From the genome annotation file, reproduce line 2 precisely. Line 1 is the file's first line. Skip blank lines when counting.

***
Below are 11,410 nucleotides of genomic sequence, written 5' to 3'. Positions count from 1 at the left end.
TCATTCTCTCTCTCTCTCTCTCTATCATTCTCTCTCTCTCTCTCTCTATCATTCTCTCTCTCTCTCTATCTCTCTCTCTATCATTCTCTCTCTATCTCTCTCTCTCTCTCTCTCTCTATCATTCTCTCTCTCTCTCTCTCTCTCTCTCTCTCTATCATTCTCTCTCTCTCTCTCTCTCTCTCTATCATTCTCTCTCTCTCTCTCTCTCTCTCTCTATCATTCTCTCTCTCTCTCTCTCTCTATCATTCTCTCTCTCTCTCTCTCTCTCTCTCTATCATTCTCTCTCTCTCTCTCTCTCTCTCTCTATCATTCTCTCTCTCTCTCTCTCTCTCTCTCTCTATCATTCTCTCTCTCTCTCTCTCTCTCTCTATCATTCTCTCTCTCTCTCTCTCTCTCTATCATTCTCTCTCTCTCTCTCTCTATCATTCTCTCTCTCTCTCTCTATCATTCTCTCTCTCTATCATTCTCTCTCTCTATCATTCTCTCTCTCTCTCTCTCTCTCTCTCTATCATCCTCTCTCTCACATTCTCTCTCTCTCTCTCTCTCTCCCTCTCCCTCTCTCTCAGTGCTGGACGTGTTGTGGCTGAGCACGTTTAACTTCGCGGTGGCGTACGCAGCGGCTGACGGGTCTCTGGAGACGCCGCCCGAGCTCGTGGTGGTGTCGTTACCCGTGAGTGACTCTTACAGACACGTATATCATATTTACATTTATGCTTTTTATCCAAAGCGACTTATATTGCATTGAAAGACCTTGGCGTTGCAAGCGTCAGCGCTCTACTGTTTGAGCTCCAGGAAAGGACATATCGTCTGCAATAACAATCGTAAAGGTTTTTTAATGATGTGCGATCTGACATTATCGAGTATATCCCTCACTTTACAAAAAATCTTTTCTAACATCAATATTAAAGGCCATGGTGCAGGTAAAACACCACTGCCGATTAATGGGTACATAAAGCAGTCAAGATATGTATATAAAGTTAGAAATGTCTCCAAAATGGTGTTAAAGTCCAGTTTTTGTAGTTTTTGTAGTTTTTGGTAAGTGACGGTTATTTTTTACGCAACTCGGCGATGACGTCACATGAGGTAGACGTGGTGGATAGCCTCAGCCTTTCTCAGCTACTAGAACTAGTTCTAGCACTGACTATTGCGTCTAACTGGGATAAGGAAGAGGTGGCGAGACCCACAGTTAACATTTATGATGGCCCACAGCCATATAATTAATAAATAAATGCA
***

TCATTCTCTCTCTCTCTCTCTCTATCATTCTCTCTCTCTCTCTCTCTATCATTCTCTCTCTCTCTCTATCTCTCTCTCTATCATTCTCTCTCTATCTCTCTCTCTCTCTCTCTCTCTATCATTCTCTCTCTCTCTCTCTCTCTCTCTCTCTCTATCATTCTCTCTCTCTCTCTCTCTCTCTCTATCATTCTCTCTCTCTCTCTCTCTCTCTCTCTATCATTCTCTCTCTCTCTCTCTCTCTATCATTCTCTCTCTCTCTCTCTCTCTCTCTCTATCATTCTCTCTCTCTCTCTCTCTCTCTCTCTATCATTCTCTCTCTCTCTCTCTCTCTCTCTCTCTATCATTCTCTCTCTCTCTCTCTCTCTCTCTATCATTCTCTCTCTCTCTCTCTCTCTCTATCATTCTCTCTCTCTCTCTCTCTATCATTCTCTCTCTCTCTCTCTATCATTCTCTCTCTCTATCATTCTCTCTCTCTATCATTCTCTCTCTCTCTCTCTCTCTCTCTCTATCATCCTCTCTCTCACATTCTCTCTCTCTCTCTCTCTCTCCCTCTCCCTCTCTCTCAGTGCTGGACGTGTTGTGGCTGAGCACGTTTAACTTCGCGGTGGCGTACGCAGCGGCTGACGGGTCTCTGGAGACGCCGCCCGAGCTCGTGGTGGTGTCGTTACCCGTGAGTGACTCTTACAGACACGTATATCATATTTACATTTATGCTTTTTATCCAAAGCGACTTATATTGCATTGAAAGACCTTGGCGTTGCAAGCGTCAGCGCTCTACTGTTTGAGCTCCAGGAAAGGACATATCGTCTGCAATAACAATCGTAAAGGTTTTTTAATGATGTGCGATCTGACATTATCGAGTATATCCCTCACTTTACAAAAAATCTTTTCTAACATCAATATTAAAGGCCATGGTGCAGGTAAAACACCACTGCCGATTAATGGGTACATAAAGCAGTCAAGATATGTATATAAAGTTAGAAATGTCTCCAAAATGGTGTTAAAGTCCAGTTTTTGTAGTTTTTGTAGTTTTTGGTAAGTGACGGTTATTTTTTACGCAACTCGGCGATGACGTCACATGAGGTAGACGTGGTGGATAGCCTCAGCCTTTCTCAGCTACTAGAACTAGTTCTAGCACTGACTATTGCGTCTAACTGGGATAAGGAAGAGGTGGCGAGACCCACAGTTAACATTTATGATGGCCCACAGCCATATAATTAATAAATAAATGCA